Newseum Unveils New Journalism Artifacts

 

On Friday, the Newseum will unveil two new artifacts in its News Corporation News History Gallery: a pair of broken eyeglasses and a legal pad scrawled with handwritten notes. These artifacts may appear unassuming, but they tell powerful stories about freedom of the press in the United States.

The legal pad, slightly scuffed and crumpled-looking, belongs to Washington Post reporter David Fahrenthold, who won a Pulitzer Prize in April 2017 for his investigation into claims that then-candidate Donald Trump had promised to personally donate $1 million to veterans groups. At the top of his notebook page is the question, “Last personal donation from Donald Trump?” Fahrenthold’s investigation revealed that Trump had exaggerated and misrepresented his philanthropic giving.

Washington Post executive editor Marty Baron said that Fahrenthold had “reimagined” investigative reporting as he worked to expose the true record of Trump’s charitable giving. The legal pad on display at the Newseum was central to Fahrenthold’s innovative reporting method, which involved frequently sharing photos of his notes on Twitter, along with updates on his progress and calls for suggestions from the public. This crowd-sourcing approach was lauded by the Pulitzer Prize Board for improving transparency and boosting trust in the investigative reporting process.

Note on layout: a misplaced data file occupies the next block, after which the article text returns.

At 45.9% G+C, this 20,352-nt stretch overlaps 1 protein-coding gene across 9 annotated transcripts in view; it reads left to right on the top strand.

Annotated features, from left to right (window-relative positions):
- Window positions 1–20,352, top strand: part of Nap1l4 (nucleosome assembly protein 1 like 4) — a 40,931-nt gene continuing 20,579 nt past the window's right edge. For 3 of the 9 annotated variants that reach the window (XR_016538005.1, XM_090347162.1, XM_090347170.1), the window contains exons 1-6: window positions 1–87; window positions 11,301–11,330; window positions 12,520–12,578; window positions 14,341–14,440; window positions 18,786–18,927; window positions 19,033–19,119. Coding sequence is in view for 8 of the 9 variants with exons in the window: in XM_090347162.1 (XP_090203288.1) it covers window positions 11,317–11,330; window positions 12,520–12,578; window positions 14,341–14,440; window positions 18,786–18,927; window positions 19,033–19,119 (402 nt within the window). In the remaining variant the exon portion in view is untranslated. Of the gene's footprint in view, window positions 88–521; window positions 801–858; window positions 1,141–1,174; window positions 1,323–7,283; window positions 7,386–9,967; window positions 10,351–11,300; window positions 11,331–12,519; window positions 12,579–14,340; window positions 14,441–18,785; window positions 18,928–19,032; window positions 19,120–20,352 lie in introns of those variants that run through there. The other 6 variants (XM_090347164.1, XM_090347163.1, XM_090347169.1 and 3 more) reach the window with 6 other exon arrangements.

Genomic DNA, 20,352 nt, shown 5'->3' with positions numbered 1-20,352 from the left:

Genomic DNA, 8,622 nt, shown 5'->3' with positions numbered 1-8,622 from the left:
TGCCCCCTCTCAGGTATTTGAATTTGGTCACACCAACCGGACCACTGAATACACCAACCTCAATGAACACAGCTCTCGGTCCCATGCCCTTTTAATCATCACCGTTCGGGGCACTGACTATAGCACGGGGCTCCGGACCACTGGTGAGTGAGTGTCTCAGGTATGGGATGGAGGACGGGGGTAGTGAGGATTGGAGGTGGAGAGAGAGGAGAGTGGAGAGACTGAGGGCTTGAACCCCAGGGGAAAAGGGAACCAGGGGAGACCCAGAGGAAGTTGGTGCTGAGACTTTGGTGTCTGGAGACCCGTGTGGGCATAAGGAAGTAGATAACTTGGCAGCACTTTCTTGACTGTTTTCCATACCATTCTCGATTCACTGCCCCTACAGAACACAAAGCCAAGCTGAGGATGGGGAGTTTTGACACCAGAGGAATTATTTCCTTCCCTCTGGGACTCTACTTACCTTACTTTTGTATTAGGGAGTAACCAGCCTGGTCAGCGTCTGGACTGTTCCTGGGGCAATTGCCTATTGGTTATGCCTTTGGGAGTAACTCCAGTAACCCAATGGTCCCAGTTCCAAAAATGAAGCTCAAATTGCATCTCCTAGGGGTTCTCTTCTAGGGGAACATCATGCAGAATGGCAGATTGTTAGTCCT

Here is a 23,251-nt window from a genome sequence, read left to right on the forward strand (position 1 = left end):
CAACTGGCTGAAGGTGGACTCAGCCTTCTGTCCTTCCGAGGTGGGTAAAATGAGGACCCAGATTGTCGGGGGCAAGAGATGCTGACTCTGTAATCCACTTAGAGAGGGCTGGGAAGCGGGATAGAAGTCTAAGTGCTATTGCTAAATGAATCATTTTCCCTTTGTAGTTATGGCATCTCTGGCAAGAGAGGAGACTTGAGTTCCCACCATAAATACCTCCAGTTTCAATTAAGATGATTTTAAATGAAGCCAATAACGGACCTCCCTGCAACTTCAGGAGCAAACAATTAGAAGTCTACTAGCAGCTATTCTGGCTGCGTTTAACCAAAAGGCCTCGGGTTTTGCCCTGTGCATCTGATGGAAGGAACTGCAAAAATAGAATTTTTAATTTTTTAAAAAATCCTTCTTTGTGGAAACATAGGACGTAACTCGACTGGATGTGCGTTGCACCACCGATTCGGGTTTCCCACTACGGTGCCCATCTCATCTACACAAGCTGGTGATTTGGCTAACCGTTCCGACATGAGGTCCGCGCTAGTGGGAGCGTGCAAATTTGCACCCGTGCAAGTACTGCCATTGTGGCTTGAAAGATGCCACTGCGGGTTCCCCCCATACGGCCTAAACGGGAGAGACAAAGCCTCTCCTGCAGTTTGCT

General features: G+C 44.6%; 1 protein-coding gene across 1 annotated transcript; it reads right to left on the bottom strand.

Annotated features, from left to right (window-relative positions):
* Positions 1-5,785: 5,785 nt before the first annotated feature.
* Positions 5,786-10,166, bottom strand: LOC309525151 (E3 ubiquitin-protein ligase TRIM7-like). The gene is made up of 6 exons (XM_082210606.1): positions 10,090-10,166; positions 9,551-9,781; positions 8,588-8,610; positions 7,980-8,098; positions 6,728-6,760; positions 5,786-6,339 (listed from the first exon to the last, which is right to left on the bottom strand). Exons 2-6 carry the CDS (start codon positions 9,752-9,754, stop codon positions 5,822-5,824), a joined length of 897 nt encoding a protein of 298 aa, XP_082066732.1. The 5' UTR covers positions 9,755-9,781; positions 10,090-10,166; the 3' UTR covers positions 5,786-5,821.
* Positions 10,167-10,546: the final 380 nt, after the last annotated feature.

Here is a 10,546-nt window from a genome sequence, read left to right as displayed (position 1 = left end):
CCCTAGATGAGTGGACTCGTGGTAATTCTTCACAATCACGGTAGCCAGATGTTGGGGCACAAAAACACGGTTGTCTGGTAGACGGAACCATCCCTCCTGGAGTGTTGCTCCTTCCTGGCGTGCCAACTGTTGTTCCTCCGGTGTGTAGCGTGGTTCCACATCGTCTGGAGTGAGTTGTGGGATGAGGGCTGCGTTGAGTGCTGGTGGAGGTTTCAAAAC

The other artifact to be unveiled Friday is a pair of glasses, one of the temples snapped off, which belonged to Guardian reporter Ben Jacobs. On May 24, Jacobs was attempting to interview Montana’s Greg Gianforte, then-candidate for a hotly contested seat in Congress, when Gianforte lost his temper and tackled Jacobs to the ground, breaking his glasses in the process. Gianforte was charged with misdemeanor assault, to which he later pleaded guilty. He also made a donation to a press freedom group. The assault on Jacobs was the latest in a series of incidents in which journalists were roughed up or arrested while reporting in the United States. The attack was condemned by press freedom watchdogs and members of Congress, and led to a public outpouring of support for Jacobs. Media experts trace the assault on Jacobs and other incidents to the anti-press vitriol of the Trump administration.

“These two artifacts tell important stories about how journalists work, and the threats they face, even in the United States,” says Patty Rhule, director of exhibit development at the Newseum. “David Fahrenthold unleashed the power of Twitter to report on Donald Trump’s claims of charitable contributions. Ben Jacobs’s broken glasses are a reminder that sometimes, people in power push back violently against journalists.”

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